Skip to content

Seychelles Palm Frog

Sechellophryne pipilodryas


The Critically Endangered Seychelles palm frog was only described as a new species in 2002, and details of its breeding behaviour are currently unknown.

This species is part of the Sooglossidae (Seychelles frog) family which are endemic to the Seychelles. The family diverged from their closest ancestors, the purple frogs of India, around 100 million years ago. This is around the same time humans and elephants last shared a common ancestor. It is the only species of native Seychelles frogs not to be found on the largest and most populous island of Mahé. This is a very small frog, reaching around 1.4 cm in length, although its close relative Gardiner’s Seychelles frog is smaller still.

The Seychelles palm frog is Critically Endangered, with fewer than 20,000 individuals remaining and the population declining in many parts of its very small range (7 km2). Such a small range is an inherent risk, as the frog is more vulnerable to ecological disasters and climate change. The frog is under threat from habitat degradation due to introduced plants and, most importantly, climate change.  The declines in population are in areas with changing rainfall patterns, exposing the frogs to drier conditions. It is projected that all suitable habitat for the frog will be lost before the end of the century.

The forest areas in which this species occurs are managed for conservation by the Nature Protection Trust of Seychelles via their Islands Development Company Silhouette Conservation Project. Many small reserves on the islands have been set up by the Seychelles Government and independent agencies to protect specific species and general habitat areas.


  • Order: Anura
  • Family: Sooglossidae
  • Population: <20000
  • Trend: unknown
  • Size: 11-14.3mm

EDGE Score

EDGE Score: 6.74 (?)
ED Score: 51.85 (?)
GE / IUCN Red List (?)
Not Evaluated Data Deficient Least Concern Near Threatened Vulnerable Endangered Critically Endangered Extinct in the Wild Extinct


Restricted to Silhouette Island in the Seychelles, occurring 250m above sea level and has an known distribution of only 665 hectares, which is approximately the size of 440 football fields!

Habitat and Ecology

Its habitat is high forest over 250m above sea level and it closely associated with palms. The breeding habits are unknown but it is likely to take place by direct development; meaning the offspring will bypass the tadpole stage and develop into froglets within the egg. The females will lay the eggs on the ground or in leaf axils (where the shoot or leaf grows out of the main stem).

Find out more

This wordcloud illustrates the threats facing this species. The size of each word indicates the extent of a species range that is affected by that threat (larger size means a greater area is affected). The colour of the word indicates how much that threat impacts the species (darker shades of red mean the threat is more severe).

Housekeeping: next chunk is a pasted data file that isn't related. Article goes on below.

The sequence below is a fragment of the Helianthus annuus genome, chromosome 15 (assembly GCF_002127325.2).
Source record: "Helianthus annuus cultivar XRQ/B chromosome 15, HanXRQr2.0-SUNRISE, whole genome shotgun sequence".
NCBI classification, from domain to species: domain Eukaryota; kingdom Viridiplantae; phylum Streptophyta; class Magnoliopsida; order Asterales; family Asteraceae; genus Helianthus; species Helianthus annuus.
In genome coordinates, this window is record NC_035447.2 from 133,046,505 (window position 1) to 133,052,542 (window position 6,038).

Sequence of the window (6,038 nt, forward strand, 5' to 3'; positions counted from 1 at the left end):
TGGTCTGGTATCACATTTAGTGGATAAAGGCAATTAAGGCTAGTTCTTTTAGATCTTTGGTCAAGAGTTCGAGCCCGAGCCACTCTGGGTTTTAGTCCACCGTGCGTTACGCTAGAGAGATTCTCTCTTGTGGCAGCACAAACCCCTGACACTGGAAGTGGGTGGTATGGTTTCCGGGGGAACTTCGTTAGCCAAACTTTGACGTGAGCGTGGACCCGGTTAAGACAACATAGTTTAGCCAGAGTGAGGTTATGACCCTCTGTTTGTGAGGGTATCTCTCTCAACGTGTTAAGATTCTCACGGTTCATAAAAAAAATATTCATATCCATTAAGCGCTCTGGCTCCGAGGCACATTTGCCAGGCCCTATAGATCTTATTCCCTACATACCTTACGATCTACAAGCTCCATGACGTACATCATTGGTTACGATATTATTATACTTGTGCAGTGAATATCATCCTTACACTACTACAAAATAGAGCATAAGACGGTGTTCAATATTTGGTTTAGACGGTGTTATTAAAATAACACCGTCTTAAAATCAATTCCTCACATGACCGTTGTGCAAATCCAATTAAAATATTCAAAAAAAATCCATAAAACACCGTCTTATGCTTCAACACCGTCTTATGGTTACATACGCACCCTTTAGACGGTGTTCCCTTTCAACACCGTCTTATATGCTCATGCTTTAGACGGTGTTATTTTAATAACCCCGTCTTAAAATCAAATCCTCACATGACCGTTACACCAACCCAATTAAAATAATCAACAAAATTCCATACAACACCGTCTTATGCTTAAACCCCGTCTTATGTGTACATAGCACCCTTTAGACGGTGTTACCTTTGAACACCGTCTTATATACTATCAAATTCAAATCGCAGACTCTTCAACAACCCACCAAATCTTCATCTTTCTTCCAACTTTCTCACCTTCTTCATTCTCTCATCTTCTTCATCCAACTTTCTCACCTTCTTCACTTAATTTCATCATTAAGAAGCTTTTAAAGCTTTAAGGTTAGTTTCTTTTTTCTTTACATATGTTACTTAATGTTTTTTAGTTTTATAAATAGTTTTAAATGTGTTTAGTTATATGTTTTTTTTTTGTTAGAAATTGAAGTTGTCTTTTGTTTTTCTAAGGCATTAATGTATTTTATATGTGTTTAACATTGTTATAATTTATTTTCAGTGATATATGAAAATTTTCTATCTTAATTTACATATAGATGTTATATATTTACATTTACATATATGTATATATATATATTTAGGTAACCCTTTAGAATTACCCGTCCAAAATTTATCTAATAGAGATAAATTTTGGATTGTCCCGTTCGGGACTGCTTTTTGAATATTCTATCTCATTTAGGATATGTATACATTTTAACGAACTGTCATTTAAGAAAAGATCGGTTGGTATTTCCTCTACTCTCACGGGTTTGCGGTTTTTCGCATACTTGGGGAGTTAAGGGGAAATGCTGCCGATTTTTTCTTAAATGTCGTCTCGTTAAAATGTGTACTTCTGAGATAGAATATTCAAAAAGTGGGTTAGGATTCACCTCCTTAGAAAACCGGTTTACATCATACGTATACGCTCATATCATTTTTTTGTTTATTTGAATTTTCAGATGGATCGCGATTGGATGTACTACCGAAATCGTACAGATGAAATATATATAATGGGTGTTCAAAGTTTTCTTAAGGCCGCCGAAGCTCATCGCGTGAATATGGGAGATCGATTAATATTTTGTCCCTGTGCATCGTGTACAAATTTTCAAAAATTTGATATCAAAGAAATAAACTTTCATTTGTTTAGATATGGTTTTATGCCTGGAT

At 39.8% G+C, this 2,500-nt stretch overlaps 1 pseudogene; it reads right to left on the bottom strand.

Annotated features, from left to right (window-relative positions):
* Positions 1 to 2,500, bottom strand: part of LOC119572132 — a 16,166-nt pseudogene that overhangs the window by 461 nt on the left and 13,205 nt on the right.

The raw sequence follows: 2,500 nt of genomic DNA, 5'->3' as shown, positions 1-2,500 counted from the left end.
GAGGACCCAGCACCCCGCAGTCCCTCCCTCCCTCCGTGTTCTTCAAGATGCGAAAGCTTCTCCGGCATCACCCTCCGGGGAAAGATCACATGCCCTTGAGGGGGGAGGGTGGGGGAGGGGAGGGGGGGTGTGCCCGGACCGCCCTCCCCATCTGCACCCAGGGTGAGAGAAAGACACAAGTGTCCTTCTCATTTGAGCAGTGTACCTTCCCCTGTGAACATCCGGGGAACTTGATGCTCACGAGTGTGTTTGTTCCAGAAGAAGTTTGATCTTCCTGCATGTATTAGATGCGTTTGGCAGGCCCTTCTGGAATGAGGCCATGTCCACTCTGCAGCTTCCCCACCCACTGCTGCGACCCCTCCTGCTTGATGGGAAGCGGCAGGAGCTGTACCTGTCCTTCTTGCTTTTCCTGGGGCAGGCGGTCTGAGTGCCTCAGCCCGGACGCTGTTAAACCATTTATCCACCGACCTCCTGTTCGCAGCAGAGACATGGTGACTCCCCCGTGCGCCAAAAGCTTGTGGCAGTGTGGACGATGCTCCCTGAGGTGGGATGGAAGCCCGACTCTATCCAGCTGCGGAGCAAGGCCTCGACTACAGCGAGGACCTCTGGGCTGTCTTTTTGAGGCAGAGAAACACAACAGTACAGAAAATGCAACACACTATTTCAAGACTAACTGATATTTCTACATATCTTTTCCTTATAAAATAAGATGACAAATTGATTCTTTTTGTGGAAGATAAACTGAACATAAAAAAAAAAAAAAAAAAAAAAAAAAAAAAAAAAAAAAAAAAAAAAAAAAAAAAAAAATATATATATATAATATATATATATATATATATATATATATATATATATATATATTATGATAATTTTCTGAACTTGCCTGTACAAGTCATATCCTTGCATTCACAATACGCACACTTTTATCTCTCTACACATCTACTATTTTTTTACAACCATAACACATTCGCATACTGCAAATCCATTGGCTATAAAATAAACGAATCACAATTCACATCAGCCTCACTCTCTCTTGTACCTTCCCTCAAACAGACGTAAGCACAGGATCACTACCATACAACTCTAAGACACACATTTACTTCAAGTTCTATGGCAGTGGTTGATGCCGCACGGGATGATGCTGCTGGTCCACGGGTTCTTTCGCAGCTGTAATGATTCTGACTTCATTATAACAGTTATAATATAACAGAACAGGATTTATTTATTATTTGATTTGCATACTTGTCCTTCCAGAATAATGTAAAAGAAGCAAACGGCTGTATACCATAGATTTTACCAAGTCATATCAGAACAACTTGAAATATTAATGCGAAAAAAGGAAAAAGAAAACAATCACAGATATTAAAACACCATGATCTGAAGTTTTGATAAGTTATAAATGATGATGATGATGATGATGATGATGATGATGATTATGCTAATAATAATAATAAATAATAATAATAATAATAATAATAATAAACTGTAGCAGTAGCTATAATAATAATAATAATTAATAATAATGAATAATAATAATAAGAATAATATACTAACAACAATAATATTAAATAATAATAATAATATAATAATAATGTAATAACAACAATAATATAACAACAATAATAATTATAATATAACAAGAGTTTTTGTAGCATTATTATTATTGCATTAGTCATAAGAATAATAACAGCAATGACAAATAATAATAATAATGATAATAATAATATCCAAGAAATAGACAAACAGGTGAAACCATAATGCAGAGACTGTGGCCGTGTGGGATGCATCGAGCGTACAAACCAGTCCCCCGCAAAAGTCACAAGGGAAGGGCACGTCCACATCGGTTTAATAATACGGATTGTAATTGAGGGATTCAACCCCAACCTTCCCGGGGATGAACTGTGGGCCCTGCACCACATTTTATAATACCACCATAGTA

Habitat change Invasive species

Threat wordcloud key:

Small area affected
Large area affected
Least severe
Most severe
Severity unknown
Source: The IUCN List of Threatened Species. Version 2017.1.
Available at:

Download the survival blueprint for this species below. Each survival blueprint is compiled by an EDGE fellow working on the species with input from collaborators and stakeholders. The survival blueprint provides a status review (information on the distribution, protection status, habitat & ecology, threat and stakeholder analysis) and more information on the action programme listed here. 

Vision (30-50 years)

There are viable sooglossidae population on all the three islands (Mahé, Praslin and Silhouette).

Goal (5-10 years)

To ensure that there is a long-term monitoring programme in place on all the three islands (Mahé, Praslin and Silhouette), and reduce data deficiency on sooglossid frogs’ ecology and the risk of chytrid disease from arriving into the country.


Establish a long-term monitoring programme for the conservation of sooglossid frogs within protected areas on all three islands (Mahé, Praslin and Silhouette). Critical
Review and update the Sooglossidae Conservation Action Plan (Survival Blueprint) through a stakeholders’ participatory process. Critical
Develop and enforce legislation to reduce the risk of the chytrid disease from arriving into the country. Critical
Status of Sooglossidae is known through research on population size, ecology and behaviour of all four species. High
Develop partnership between different organisations managing protected areas in Seychelles to facilitate sharing of information. High
Actively involve University of Seychelles’ students in field research and scientific data analysis, and other conservation activities. Medium
Increase visibility of Sooglossidae nationally to attract more funding. Low

Targeting the Seychelles ‘EDGE-zone’

  • Locations: Seychelles
  • Active dates: 2012 - 2015
Find out more

James Mougal

  • Project name: Improve our knowledge on sooglossid frogs distribution & abundance and develop a monitoring protocol
  • Project site: Mahé, Praslin and Silhouette islands, Seychelles
  • Active: 2014 - 2017
Find out more